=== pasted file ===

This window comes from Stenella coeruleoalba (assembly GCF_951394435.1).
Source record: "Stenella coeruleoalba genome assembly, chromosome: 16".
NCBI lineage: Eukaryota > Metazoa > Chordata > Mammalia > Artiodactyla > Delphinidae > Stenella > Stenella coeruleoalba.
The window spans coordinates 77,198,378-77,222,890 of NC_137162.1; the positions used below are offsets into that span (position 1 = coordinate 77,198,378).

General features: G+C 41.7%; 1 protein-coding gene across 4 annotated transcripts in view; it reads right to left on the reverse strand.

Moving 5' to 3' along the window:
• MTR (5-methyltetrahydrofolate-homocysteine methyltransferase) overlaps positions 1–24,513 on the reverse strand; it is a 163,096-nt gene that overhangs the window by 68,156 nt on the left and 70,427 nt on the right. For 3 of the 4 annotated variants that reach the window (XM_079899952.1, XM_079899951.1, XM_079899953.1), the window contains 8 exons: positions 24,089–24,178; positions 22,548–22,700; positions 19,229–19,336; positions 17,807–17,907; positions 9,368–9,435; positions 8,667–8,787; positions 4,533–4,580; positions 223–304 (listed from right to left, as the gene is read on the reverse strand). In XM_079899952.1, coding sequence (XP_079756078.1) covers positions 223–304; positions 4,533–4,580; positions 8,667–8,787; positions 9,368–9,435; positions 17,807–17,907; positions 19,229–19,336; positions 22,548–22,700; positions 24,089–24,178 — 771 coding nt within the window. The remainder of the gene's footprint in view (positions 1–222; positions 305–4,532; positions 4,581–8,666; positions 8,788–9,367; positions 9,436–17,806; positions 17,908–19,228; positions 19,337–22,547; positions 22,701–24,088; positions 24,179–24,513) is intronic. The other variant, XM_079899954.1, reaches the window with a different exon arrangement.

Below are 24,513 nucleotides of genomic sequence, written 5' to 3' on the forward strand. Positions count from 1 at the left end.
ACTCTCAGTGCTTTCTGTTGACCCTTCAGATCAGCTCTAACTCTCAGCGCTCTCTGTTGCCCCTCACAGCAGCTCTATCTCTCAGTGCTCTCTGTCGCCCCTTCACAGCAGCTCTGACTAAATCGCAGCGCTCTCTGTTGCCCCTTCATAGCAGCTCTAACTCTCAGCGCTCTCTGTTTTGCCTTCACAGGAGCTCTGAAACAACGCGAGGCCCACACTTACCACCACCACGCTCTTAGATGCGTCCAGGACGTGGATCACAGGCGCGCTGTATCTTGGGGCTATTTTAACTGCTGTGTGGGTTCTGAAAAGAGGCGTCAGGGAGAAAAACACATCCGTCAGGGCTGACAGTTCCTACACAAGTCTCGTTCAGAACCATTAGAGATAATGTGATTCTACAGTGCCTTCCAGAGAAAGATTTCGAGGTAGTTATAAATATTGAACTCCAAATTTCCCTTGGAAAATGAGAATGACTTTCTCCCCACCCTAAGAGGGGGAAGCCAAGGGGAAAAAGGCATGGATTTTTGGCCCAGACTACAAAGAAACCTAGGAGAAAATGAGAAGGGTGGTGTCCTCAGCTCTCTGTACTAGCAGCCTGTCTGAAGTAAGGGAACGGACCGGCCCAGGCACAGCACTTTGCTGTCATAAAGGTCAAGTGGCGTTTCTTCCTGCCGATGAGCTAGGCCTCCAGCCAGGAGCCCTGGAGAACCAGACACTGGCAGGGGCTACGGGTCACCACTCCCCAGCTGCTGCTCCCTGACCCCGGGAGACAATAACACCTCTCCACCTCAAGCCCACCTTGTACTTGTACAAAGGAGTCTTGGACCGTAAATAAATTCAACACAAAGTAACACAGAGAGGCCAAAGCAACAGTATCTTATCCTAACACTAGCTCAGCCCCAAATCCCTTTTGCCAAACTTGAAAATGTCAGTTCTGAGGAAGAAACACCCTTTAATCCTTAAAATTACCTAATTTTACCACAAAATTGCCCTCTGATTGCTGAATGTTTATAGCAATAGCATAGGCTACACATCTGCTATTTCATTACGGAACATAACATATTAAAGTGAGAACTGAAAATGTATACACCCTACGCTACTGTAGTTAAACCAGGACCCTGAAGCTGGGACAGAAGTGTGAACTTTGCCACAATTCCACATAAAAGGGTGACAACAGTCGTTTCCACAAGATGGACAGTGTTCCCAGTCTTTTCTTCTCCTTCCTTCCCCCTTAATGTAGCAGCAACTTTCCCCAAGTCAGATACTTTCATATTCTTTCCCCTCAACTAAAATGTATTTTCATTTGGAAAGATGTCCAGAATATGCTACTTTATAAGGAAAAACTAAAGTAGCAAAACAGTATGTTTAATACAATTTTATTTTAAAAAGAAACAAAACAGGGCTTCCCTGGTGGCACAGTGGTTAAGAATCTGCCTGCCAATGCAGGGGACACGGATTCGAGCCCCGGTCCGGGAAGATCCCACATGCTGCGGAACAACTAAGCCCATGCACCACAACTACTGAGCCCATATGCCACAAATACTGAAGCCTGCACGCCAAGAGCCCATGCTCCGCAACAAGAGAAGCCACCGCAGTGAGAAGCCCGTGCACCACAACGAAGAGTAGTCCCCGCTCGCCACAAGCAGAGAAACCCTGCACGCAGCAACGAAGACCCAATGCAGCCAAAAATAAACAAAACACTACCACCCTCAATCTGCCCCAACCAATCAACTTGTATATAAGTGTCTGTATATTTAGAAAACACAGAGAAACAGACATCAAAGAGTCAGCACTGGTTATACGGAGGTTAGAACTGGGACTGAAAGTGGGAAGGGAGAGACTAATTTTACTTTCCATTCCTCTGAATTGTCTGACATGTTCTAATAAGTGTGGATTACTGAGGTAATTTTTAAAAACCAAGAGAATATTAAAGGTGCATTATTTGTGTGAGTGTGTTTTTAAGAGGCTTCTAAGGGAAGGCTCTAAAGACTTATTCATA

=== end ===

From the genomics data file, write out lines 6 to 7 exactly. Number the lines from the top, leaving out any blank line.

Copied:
Moving 5' to 3' along the window:
• MTR (5-methyltetrahydrofolate-homocysteine methyltransferase) overlaps positions 1–24,513 on the reverse strand; it is a 163,096-nt gene that overhangs the window by 68,156 nt on the left and 70,427 nt on the right. For 3 of the 4 annotated variants that reach the window (XM_079899952.1, XM_079899951.1, XM_079899953.1), the window contains 8 exons: positions 24,089–24,178; positions 22,548–22,700; positions 19,229–19,336; positions 17,807–17,907; positions 9,368–9,435; positions 8,667–8,787; positions 4,533–4,580; positions 223–304 (listed from right to left, as the gene is read on the reverse strand). In XM_079899952.1, coding sequence (XP_079756078.1) covers positions 223–304; positions 4,533–4,580; positions 8,667–8,787; positions 9,368–9,435; positions 17,807–17,907; positions 19,229–19,336; positions 22,548–22,700; positions 24,089–24,178 — 771 coding nt within the window. The remainder of the gene's footprint in view (positions 1–222; positions 305–4,532; positions 4,581–8,666; positions 8,788–9,367; positions 9,436–17,806; positions 17,908–19,228; positions 19,337–22,547; positions 22,701–24,088; positions 24,179–24,513) is intronic. The other variant, XM_079899954.1, reaches the window with a different exon arrangement.